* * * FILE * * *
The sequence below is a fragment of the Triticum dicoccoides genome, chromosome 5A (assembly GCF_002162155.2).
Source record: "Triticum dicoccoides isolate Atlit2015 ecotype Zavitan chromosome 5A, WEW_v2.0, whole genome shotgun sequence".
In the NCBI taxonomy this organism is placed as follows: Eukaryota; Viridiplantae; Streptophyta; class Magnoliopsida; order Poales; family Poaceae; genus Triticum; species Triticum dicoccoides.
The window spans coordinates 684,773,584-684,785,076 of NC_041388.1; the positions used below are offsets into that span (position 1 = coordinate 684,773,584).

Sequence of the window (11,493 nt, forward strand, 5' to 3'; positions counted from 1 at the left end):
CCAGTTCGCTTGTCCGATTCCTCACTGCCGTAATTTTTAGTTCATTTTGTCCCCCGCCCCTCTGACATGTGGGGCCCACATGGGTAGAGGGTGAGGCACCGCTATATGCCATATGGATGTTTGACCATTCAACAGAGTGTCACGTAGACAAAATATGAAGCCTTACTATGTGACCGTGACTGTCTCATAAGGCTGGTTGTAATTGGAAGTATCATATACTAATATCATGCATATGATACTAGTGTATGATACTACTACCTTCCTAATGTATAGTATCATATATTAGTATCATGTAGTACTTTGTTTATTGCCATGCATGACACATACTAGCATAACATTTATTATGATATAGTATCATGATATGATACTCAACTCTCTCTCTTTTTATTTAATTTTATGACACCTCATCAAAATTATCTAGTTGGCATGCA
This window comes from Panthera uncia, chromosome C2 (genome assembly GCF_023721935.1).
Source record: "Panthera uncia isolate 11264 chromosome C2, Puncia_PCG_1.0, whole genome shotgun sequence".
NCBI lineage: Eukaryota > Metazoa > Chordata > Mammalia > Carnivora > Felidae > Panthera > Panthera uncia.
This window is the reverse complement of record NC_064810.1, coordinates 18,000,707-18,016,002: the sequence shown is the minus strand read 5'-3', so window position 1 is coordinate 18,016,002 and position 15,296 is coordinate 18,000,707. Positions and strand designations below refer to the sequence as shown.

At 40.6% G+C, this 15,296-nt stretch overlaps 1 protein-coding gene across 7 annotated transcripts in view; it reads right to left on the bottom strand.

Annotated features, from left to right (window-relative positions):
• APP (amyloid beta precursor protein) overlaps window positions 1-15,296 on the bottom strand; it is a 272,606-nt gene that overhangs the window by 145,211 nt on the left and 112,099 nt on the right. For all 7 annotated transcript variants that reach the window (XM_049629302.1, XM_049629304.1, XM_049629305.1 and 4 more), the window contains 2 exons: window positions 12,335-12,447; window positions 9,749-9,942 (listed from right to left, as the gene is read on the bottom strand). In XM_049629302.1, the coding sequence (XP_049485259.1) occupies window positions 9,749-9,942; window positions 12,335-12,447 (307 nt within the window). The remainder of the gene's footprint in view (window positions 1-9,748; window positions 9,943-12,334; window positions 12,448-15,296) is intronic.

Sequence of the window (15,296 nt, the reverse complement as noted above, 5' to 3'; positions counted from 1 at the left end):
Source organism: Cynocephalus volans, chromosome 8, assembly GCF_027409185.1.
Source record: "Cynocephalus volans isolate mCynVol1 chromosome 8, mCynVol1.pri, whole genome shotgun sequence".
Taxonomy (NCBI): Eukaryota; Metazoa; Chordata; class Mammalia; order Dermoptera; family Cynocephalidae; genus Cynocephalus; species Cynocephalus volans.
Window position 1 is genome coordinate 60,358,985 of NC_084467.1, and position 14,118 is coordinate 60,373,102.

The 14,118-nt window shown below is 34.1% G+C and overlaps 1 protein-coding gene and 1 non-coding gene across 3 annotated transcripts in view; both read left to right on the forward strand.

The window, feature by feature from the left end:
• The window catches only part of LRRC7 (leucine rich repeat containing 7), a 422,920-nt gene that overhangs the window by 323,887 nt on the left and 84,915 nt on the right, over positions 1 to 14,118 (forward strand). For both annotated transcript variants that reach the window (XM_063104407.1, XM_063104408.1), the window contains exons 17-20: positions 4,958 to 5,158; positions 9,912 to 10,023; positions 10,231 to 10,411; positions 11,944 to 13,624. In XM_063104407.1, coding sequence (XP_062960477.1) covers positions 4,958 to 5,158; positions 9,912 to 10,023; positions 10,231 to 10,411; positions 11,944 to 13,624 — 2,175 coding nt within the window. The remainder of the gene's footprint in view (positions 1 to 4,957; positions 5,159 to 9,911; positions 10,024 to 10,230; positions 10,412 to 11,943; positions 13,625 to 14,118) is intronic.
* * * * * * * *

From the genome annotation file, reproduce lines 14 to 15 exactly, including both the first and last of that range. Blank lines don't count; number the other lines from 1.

Sequence of the window (15,296 nt, the reverse complement as noted above, 5' to 3'; positions counted from 1 at the left end):
Source organism: Cynocephalus volans, chromosome 8, assembly GCF_027409185.1.